If anything in this article resonates with you, offends you, or you find it a worthwhile discussion, please consider sharing your opinions or experiences in the comments below and also consider sharing this article with friends and colleagues so together as a travel community, we can keep this conversation going and maybe, just maybe... get them to see the light.
CREATOR COMMENTS & COMPANY RESPONSES
We reached out to content creators who have shared with either UNILAD Adventure and or Must Do Travels. The only criteria was having more than 500k views for videos or 30k likes on photos.
Below are their opinions as well as An official response from Must Do Travels. UNILAD Adventure did not respond to our multiple requests for comment:
(To protect the privacy of the content creators, no names have been provided)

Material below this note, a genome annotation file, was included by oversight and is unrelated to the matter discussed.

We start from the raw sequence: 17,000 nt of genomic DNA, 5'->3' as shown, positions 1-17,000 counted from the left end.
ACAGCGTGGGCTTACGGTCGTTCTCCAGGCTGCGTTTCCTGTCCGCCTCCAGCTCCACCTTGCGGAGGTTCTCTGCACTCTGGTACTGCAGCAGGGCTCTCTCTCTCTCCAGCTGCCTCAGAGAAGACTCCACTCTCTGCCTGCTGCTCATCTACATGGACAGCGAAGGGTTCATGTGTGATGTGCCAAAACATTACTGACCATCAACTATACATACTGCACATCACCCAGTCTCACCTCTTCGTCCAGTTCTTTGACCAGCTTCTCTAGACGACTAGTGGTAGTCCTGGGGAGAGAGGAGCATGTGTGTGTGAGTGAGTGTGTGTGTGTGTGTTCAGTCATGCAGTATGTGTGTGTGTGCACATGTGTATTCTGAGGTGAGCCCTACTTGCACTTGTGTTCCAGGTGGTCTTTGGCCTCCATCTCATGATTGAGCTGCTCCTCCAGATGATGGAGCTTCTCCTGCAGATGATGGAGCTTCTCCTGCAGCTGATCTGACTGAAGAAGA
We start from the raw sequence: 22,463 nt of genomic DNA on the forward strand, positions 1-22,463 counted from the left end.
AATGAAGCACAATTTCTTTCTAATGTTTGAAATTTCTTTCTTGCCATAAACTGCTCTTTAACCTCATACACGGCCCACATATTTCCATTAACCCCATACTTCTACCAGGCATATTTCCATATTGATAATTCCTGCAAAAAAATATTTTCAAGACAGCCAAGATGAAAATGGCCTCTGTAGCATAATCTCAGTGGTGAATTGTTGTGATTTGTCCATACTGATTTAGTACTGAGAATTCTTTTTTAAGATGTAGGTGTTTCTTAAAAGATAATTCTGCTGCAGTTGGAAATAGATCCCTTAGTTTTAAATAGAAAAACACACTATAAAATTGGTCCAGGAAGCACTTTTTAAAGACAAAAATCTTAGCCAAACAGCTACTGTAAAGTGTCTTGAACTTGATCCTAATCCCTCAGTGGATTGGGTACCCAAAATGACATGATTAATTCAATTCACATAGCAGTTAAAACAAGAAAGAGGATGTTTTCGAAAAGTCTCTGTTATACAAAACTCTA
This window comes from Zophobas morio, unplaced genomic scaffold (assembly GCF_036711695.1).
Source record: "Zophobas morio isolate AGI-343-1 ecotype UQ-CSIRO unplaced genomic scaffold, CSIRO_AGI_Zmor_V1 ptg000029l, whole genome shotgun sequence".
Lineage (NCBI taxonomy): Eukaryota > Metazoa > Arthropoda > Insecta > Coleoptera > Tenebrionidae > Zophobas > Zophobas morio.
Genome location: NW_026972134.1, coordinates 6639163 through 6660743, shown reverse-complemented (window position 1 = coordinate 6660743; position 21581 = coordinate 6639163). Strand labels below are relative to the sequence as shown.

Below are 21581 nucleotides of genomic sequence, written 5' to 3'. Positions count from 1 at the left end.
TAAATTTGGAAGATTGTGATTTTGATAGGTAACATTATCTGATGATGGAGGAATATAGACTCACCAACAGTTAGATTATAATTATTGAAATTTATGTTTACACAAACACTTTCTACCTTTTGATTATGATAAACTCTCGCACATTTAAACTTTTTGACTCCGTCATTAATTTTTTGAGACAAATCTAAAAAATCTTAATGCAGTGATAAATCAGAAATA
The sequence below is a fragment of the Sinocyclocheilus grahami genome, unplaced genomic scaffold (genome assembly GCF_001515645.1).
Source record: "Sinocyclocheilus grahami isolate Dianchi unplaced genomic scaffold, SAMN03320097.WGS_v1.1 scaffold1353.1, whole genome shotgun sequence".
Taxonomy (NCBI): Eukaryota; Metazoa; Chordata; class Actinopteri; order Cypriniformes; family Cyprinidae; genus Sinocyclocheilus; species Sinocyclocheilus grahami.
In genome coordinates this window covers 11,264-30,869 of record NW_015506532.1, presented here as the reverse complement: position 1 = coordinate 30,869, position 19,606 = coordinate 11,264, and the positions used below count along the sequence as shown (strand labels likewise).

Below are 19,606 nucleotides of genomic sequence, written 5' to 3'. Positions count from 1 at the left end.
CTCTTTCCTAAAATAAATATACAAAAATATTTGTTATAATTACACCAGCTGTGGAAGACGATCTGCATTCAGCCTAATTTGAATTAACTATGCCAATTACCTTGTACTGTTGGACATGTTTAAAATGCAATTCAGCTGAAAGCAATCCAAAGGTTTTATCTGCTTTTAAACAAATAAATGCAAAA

“It’s like expecting to get followers for your broccoli farm because a popular restaurant uses your produce in their salad.”
"Before editing and sharing this video, they asked me my permission. I gave them but I wanted to have a link to my youtube channel. I thought they were going put it in the description of the post. What a bad surprise when I saw that the link was only in comments... Indeed, this post didn't increase my views on my original video. But it was an honor for me to be published by this page."
"Honestly, I don't think people really look to see where the pictures or videos came from, so no, I don't think it made a difference at all in traffic on any of my sites."
Bloggers / Travel Filmmakers